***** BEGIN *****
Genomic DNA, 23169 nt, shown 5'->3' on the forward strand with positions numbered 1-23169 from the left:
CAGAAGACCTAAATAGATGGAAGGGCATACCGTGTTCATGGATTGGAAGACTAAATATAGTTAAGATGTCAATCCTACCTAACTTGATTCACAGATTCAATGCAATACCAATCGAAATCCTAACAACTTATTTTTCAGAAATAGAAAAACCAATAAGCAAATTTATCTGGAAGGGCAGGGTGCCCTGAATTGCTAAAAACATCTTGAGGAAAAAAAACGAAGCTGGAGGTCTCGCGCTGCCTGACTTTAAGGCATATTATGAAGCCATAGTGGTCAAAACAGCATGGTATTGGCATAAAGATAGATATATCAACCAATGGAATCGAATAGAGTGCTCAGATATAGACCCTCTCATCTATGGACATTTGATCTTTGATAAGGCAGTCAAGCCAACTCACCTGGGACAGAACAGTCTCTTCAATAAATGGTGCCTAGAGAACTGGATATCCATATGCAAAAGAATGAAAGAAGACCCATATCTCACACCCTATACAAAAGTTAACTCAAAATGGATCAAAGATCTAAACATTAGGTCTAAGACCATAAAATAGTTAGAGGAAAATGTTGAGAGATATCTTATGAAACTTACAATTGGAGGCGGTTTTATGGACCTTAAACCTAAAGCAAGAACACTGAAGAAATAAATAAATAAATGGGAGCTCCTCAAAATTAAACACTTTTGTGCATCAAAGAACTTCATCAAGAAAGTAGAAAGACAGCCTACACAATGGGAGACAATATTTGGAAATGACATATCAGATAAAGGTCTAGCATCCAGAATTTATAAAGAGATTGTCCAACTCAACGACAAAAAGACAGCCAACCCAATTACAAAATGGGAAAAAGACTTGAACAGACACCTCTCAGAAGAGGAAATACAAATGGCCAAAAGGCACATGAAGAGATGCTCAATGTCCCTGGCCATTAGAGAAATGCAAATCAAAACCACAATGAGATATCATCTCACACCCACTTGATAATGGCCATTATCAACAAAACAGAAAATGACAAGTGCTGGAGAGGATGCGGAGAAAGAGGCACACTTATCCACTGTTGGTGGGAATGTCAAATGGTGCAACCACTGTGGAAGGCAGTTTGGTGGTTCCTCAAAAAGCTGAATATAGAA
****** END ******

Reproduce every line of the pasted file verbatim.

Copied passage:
Genomic DNA, 23169 nt, shown 5'->3' on the forward strand with positions numbered 1-23169 from the left:
CAGAAGACCTAAATAGATGGAAGGGCATACCGTGTTCATGGATTGGAAGACTAAATATAGTTAAGATGTCAATCCTACCTAACTTGATTCACAGATTCAATGCAATACCAATCGAAATCCTAACAACTTATTTTTCAGAAATAGAAAAACCAATAAGCAAATTTATCTGGAAGGGCAGGGTGCCCTGAATTGCTAAAAACATCTTGAGGAAAAAAAACGAAGCTGGAGGTCTCGCGCTGCCTGACTTTAAGGCATATTATGAAGCCATAGTGGTCAAAACAGCATGGTATTGGCATAAAGATAGATATATCAACCAATGGAATCGAATAGAGTGCTCAGATATAGACCCTCTCATCTATGGACATTTGATCTTTGATAAGGCAGTCAAGCCAACTCACCTGGGACAGAACAGTCTCTTCAATAAATGGTGCCTAGAGAACTGGATATCCATATGCAAAAGAATGAAAGAAGACCCATATCTCACACCCTATACAAAAGTTAACTCAAAATGGATCAAAGATCTAAACATTAGGTCTAAGACCATAAAATAGTTAGAGGAAAATGTTGAGAGATATCTTATGAAACTTACAATTGGAGGCGGTTTTATGGACCTTAAACCTAAAGCAAGAACACTGAAGAAATAAATAAATAAATGGGAGCTCCTCAAAATTAAACACTTTTGTGCATCAAAGAACTTCATCAAGAAAGTAGAAAGACAGCCTACACAATGGGAGACAATATTTGGAAATGACATATCAGATAAAGGTCTAGCATCCAGAATTTATAAAGAGATTGTCCAACTCAACGACAAAAAGACAGCCAACCCAATTACAAAATGGGAAAAAGACTTGAACAGACACCTCTCAGAAGAGGAAATACAAATGGCCAAAAGGCACATGAAGAGATGCTCAATGTCCCTGGCCATTAGAGAAATGCAAATCAAAACCACAATGAGATATCATCTCACACCCACTTGATAATGGCCATTATCAACAAAACAGAAAATGACAAGTGCTGGAGAGGATGCGGAGAAAGAGGCACACTTATCCACTGTTGGTGGGAATGTCAAATGGTGCAACCACTGTGGAAGGCAGTTTGGTGGTTCCTCAAAAAGCTGAATATAGAA